Shortened egg reappearance periods of equine cyathostomins following ivermectin or moxidectin treatment: morphological and molecular investigation of efficacy and species composition

Martin K. Nielsen, Ashley E. Steuer, Haley P. Anderson, Stefan Gavriliuc, Alyssa B. Carpenter, Elizabeth M. Redman, John S. Gilleard, Craig R. Reinemeyer, Jocelyn Poissant

Research output: Contribution to journalArticlepeer-review


Macrocyclic lactones have been the most widely used drugs for equine parasite control during the past four decades. Unlike ivermectin, moxidectin exhibits efficacy against encysted cyathostomin larvae, and is reported to have persistent efficacy with substantially longer egg reappearance periods. However, shortened egg reappearance periods have been reported recently for both macrocyclic lactones, and these findings have raised several questions: (i) are egg reappearance period patterns different after ivermectin or moxidectin treatment? (ii) Are shortened egg reappearance periods associated with certain cyathostomin species or stages? (iii) How does moxidectin's larvicidal efficacy affect egg reappearance period? To address these questions, 36 horses at pasture, aged 2–5 years old, were randomly allocated to three treatment groups: 1, moxidectin; 2, ivermectin; and 3, untreated control. Strongylid fecal egg counts were measured on a weekly basis, and the egg reappearance period was 5 weeks for both compounds. Strongylid worm counts were determined for all horses: 18 were necropsied at 2 weeks post-treatment (PT), and the remaining 18 at 5 weeks PT. Worms were identified to species morphologically and by internal transcribed spacer-2 (ITS-2) rDNA metabarcoding. Moxidectin and ivermectin were 99.9% and 99.7% efficacious against adults at 2 weeks post treatment, whereas the respective efficacies against luminal L4s were 84.3% and 69.7%. At 5 weeks PT, adulticidal efficacy was 88.3% and 57.6% for moxidectin and ivermectin, respectively, while the efficacy against luminal L4s was 0% for both drugs. Moxidectin reduced early L3 counts by 18.1% and 8.0% at 2 or 5 weeks, while the efficacies against late L3s and mucosal L4s were 60.4% and 21.2% at the same intervals, respectively. The luminal L4s surviving ivermectin treatment were predominantly Cylicocyclus (Cyc.) insigne. The ITS-2 rDNA metabarcoding was in good agreement with morphologic species estimates but suggested differential activity between moxidectin and ivermectin for several species, most notably Cyc. insigne and Cylicocyclus nassatus. This study was a comprehensive investigation of current macrocyclic lactone efficacy patterns and provided important insight into potential mechanisms behind shortened egg reappearance periods.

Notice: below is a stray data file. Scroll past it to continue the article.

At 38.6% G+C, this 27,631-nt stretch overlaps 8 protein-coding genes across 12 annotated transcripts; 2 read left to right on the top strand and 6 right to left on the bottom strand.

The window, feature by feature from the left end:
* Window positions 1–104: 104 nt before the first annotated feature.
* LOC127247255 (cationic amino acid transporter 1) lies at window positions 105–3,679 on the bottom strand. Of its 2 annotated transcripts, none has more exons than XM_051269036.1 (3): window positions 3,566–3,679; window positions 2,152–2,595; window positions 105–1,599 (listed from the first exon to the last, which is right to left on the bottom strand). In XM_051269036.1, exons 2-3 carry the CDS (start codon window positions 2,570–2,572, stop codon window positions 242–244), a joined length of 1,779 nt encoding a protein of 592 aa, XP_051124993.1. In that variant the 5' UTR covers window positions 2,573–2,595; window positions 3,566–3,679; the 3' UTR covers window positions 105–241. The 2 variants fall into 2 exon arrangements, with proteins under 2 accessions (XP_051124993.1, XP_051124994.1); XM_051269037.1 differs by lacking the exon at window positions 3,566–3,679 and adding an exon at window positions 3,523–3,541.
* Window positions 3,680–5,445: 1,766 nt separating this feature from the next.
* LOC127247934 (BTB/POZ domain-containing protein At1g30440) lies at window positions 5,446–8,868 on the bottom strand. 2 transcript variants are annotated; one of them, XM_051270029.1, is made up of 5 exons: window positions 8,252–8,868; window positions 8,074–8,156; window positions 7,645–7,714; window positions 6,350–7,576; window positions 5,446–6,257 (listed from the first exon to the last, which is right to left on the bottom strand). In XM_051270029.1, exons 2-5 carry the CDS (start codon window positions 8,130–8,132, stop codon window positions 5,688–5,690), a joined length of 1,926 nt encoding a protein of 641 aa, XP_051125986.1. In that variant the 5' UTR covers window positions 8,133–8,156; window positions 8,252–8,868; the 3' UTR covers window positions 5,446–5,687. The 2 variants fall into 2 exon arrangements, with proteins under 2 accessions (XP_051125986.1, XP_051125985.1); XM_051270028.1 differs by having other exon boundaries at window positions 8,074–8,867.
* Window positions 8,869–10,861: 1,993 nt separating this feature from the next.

Original languageEnglish
Pages (from-to)787-798
Number of pages12
JournalInternational Journal for Parasitology
Issue number12
StatePublished - Nov 2022

Bibliographical note

Funding Information:
The authors are grateful to Drs. Kenton Morgan and Nathan Voris from Zoetis (USA) for providing financial support for the study. Mackenzie Smith, Taylor Blasey, Hannah Cox, Abby Vetter, Russell Davis, John Hines, Ben Hines, Avery Martin, Grace Perrin, Jessica Scare, and Holli Gravatte are warmly acknowledged for their hard work in collecting and processing the samples in the study. The farm crew - Chad Tucker, Mason Mulholland, Chip Stamper, Felicia Stamper, and Courtney Floyd - are appreciated for their excellent care and maintenance of the horses and help with the logistics of the project. The team at the Veterinary Diagnostic Laboratory, University of Kentucky (USA) - Sara Welsh, Amanda Burkhart, Susan Minnis, and Eva Langlois - are thanked for their help and support with the necropsy procedures of the project.

Publisher Copyright:
© 2022 Australian Society for Parasitology


  • Anthelmintic resistance
  • Horse
  • Macrocyclic lactones
  • Strongyle

ASJC Scopus subject areas

  • Parasitology
  • Infectious Diseases


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